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Posted April 7, 2019, 4:18 pm
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Ryan Nana Tanke finishes second in Drive, Chip and Putt finals

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    Ryan Nana Tanke hits one of his drives during the Drive, Chip and Putt National Finals at Augusta National Golf Club, Sunday, April 7, 2019, in Augusta, Georgia. [MICHAEL HOLAHAN/THE AUGUSTA CHRONICLE]

Making the trip from Paris to Augusta was well worth it for 8-year-old Ryan Nana Tanke, who finished second in his age category at the Drive, Chip and Putt National Finals on Sunday.

Ryan participated in the Boys 7-9 category. The third-grader totaled 21 points overall, earning nine points in the driving category, seven in chipping and five in putting.

See photos from Sunday Drive, Chip & Putt National Finals

“It was exciting,” Ryan’s coach, Warren Bottke, said regarding his student’s second-place finish. “We couldn’t ask for a better scenario. We were looking at getting to the putting either in first or tied for first, so you couldn’t ask for anything better than that.”

Not all athletes begin playing a sport as a baby, but Tanke started at the early age of 2.

“My dad got me some plastic clubs,” Ryan said. “So I practiced in my house.”

The Paris resident finished second in the driving category, recording drives of 183 and 184 yards. Tanke’s father, Christian, said that his son was smashing drives over 220 yards while practicing Saturday, but that he instructed him to swing easier in order to maximize his chances of reaching the fairway.

His father, who is from Cameroon, had him registered at the golf academy in Paris when he was 3. The coaches at the academy told Christian that his son was an excellent player especially for his age. That’s when he decided to get him lessons in Palm Beach Gardens, Fla.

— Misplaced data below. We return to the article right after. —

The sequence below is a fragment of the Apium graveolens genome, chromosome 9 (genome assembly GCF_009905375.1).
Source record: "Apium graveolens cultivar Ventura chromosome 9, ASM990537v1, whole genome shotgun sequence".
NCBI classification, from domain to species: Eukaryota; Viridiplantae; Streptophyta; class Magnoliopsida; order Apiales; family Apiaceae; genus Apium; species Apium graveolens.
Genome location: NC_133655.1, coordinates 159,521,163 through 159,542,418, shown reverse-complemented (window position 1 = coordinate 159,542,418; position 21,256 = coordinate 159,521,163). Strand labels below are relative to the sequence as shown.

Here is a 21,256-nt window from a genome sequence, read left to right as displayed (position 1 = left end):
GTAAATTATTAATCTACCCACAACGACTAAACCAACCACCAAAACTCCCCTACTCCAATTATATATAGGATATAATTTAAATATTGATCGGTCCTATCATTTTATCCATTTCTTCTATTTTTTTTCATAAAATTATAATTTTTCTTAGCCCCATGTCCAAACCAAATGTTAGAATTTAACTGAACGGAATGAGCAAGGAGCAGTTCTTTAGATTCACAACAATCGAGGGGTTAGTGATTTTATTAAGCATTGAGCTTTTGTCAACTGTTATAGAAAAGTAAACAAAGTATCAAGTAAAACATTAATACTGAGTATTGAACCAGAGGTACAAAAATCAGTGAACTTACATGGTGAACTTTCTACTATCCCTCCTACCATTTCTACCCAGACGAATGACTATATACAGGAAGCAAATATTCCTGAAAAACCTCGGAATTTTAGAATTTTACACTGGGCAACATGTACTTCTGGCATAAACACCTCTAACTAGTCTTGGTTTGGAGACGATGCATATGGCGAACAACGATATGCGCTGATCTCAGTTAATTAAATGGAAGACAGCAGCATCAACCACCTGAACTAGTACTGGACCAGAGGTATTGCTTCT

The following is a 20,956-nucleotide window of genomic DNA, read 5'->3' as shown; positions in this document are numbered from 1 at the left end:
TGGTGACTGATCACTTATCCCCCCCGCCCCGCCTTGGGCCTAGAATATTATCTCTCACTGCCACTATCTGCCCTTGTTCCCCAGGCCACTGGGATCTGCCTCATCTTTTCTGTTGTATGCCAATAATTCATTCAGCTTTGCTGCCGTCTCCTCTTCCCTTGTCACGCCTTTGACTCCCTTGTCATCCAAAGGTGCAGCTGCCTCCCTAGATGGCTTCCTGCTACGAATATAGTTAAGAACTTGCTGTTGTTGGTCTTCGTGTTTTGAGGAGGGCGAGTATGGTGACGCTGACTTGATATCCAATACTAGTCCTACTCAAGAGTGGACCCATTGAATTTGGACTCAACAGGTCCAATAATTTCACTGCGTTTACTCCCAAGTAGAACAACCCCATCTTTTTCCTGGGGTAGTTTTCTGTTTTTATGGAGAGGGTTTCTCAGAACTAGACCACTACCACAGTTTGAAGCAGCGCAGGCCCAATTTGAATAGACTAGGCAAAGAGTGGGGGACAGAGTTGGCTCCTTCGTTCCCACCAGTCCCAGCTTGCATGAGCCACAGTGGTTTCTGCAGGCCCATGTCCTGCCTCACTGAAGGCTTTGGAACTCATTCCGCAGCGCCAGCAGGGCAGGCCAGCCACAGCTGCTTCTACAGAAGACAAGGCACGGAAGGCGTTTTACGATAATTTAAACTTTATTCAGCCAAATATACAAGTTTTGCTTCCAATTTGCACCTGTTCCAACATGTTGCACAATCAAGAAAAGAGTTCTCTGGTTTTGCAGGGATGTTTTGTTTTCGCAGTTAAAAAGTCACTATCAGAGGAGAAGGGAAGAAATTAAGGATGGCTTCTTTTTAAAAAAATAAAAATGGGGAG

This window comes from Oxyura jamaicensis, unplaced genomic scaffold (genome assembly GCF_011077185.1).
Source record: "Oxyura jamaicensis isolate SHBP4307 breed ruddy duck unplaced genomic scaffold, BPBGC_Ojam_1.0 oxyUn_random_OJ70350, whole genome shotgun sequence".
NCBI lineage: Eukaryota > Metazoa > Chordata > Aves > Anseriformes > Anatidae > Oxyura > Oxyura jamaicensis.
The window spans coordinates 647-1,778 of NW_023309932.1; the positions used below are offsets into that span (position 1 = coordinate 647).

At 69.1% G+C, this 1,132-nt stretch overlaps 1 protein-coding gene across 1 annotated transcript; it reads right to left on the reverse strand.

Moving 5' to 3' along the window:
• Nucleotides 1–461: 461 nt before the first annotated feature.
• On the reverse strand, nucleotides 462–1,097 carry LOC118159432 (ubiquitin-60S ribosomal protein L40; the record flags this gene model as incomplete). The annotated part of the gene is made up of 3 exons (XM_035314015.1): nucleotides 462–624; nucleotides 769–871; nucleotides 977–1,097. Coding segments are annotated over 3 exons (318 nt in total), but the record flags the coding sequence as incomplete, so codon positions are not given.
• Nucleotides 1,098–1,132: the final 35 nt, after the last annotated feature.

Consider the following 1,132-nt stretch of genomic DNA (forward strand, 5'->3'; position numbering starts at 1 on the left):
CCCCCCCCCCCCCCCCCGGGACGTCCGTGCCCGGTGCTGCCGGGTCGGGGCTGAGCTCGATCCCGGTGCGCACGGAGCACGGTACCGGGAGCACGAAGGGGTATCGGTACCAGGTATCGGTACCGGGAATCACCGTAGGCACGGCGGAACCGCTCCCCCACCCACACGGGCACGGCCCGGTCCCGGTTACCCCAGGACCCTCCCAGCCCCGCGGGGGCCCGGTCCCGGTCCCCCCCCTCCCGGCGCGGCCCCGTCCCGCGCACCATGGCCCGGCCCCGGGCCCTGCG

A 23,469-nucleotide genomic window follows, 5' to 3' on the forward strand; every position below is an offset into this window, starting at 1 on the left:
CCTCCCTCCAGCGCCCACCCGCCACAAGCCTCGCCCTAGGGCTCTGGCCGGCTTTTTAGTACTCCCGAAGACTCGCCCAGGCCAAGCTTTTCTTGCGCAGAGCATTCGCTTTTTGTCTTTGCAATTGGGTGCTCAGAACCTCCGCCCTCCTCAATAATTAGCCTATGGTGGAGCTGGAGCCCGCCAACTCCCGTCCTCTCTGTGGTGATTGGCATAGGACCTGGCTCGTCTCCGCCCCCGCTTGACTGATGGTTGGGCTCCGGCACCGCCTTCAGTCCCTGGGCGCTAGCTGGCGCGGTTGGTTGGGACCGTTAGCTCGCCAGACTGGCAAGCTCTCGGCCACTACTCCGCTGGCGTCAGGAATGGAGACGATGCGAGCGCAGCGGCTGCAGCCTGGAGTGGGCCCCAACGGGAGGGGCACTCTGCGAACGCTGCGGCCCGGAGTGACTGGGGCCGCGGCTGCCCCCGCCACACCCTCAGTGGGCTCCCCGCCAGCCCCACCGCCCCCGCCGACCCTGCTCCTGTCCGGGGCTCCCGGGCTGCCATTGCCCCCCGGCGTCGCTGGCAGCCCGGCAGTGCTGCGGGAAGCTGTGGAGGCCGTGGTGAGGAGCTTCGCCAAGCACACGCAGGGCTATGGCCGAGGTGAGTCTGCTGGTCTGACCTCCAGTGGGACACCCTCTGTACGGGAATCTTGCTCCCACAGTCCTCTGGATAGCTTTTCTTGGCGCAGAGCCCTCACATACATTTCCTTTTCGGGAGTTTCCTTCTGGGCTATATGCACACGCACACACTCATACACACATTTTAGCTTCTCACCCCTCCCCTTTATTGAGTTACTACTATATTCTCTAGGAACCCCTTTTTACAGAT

That's where Bottke, a nationally renowned coach, gives Ryan lessons. The South Florida PGA Hall of Fame member has worked with three-time major winner Brooks Koepka.

Ryan said after the competition that he wanted to get first place. Bottke said that he sees Ryan’s desire to win on a regular basis.

“He’s very, very competitive,” Bottke said. “He’s a hard worker, has a good work ethic and he knows that he’s a perfectionist and that he wants to win. He goes at it 110 percent. I told him that sometimes it’s going to be your day and sometimes its not.”

Tanke’s father said he is proud that his son represented so many places at the Drive, Chip and Putt competition.

“He represents Paris because that’s where he lives,” he said. “That’s where he gets most of his training. But he also represents Florida. He qualified at TPC Sawgrass and trains in Florida every summer for a couple months. He also represents Cameroon, because he has a passport from there. He represents a lot of people.”